Guys I had a heck of a time with this problem and finally found what I consider the best solution to it.
There is a quirk in the Windows 8 OS that will force your connection to to take on the name of the WIRELESS SID if you have BOTH Ethernet and wireless NIC cards/functionality in your PC (most do now) and the Ethernet card is unable to take its private IP from your wireless/hard-wired router. In my case my PC arrived from the factory with its own Ethernet private IP with DNS active. That made it unable to get its initial private IP from my router over the wired LAN and it was then able to connect on the wireless side. That had the obtuse effect of naming that Ethernet connection to the channel name of the wireless channel it was connected (mine is dual band/channel) to even though it was also set up as a hard wired lan connection.
I read all the advise about hand regediting the network profile names - but that is NOT the way to fix this problem and it leaves one open to corrupting the registry if you fat finger in the wrong keys. Those profile come and go like spam every time a new wireless connection comes into range (people walking by or driving by in the parking lot etc.). I learned the proper way to do this from this bright guy named Dmitri (http://dmitrychernik...4#comment-78578
). The big confusion comes from the fact that there are THREE different names associated with a connection and these names are given to different conceptual levels of a network connection: 1) HW Adapter Name; 2) Gateway Name and ; 3) Network Name. Most people are being advised to edit the adapter & profiles names via regedit but need or want to change the latter NETWORK name so that all their old non-wireless LAN hardwired PCs at home can connect to the network that contains both wireless and Ethernet HW lines. To me it was just too "irrational" to connect an Ethernet LAN PC hardwire to a connection network auto-named by Windows 8 as "Wireless2.4Ghz" (the name my network initially took when it set up the connection over a wireless router channel rather than over its Hardwired LAN cable).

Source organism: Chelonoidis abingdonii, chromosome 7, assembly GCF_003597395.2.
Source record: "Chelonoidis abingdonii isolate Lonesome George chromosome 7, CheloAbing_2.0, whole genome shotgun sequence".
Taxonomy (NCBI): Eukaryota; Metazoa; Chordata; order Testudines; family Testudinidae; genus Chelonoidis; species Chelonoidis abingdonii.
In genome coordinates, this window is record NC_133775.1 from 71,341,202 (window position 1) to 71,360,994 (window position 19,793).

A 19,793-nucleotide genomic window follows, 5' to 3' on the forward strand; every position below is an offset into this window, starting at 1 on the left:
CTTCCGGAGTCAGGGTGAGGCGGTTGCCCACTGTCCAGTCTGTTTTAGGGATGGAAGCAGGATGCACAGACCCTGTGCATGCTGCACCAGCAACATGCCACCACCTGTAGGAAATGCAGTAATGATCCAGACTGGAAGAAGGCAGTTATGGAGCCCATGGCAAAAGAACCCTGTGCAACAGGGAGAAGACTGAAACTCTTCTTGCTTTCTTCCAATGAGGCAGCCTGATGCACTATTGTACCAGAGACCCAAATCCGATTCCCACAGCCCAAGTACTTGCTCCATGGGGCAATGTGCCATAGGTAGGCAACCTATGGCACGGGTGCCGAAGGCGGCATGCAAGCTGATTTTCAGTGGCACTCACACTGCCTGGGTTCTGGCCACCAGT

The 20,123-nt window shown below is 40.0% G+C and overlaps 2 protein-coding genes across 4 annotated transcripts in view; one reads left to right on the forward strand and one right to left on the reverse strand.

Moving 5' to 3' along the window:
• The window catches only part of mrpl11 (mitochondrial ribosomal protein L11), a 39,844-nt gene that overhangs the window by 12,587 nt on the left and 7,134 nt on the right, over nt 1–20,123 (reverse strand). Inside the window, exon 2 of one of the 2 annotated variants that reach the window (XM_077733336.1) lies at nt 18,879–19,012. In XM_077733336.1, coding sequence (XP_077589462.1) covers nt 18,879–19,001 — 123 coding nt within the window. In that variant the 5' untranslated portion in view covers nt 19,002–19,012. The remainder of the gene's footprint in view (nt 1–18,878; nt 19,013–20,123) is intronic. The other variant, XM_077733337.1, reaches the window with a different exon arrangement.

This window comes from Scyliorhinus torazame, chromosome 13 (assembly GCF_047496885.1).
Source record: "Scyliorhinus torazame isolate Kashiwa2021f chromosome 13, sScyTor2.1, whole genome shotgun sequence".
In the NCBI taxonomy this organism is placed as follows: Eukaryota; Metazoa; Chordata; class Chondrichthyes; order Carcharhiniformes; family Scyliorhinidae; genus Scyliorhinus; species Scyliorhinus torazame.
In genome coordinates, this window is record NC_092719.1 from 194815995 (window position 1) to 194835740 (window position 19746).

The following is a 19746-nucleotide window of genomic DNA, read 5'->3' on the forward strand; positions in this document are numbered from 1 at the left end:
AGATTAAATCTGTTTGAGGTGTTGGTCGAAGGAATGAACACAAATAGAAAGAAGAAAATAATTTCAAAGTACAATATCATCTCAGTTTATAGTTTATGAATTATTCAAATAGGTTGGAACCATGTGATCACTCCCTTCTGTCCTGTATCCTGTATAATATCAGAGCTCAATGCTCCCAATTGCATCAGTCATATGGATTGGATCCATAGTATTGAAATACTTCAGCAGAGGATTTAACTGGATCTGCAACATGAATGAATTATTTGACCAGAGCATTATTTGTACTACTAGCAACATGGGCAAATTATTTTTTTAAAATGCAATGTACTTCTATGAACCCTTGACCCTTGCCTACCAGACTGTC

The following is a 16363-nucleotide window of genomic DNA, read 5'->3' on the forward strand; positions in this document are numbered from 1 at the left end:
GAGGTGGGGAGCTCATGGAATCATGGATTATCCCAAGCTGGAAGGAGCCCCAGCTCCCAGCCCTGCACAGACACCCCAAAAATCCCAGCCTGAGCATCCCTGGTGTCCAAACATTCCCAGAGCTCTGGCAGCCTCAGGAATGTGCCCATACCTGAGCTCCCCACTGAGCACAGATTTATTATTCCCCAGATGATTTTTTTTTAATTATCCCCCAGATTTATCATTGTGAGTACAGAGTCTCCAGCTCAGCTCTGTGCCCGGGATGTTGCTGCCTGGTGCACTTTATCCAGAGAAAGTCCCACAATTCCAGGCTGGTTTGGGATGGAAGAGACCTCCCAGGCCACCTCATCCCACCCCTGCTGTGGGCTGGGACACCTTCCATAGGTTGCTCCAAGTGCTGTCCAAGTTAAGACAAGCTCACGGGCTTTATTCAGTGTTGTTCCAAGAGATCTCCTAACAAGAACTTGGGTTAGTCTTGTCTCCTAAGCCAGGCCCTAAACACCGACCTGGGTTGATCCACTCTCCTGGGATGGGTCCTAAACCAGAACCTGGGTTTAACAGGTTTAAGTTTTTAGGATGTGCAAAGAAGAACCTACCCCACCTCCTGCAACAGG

A lot of people simply forget to set up the network permissions and defaults from the administrator tool and this where all these changes can be made.
The proper way to edit the connection name is to go into the administrator utility and set it up proper there. Go into a PowerShell and type "secpol.msc" (or click Control Panel -> Administrative Tools -> Local Security Policy). Once here you simply edit the name you want and also all the other defaults that general non-admin users (if any) can tinker with so there's at least an initial definition for all fields of the connection record.
From the same utility you can also change the icons and images used to depict your network that is now named to something more endearing to you.Saved me hours of head scratching and very simple solution that requires no hand editing of the register.Best of Luck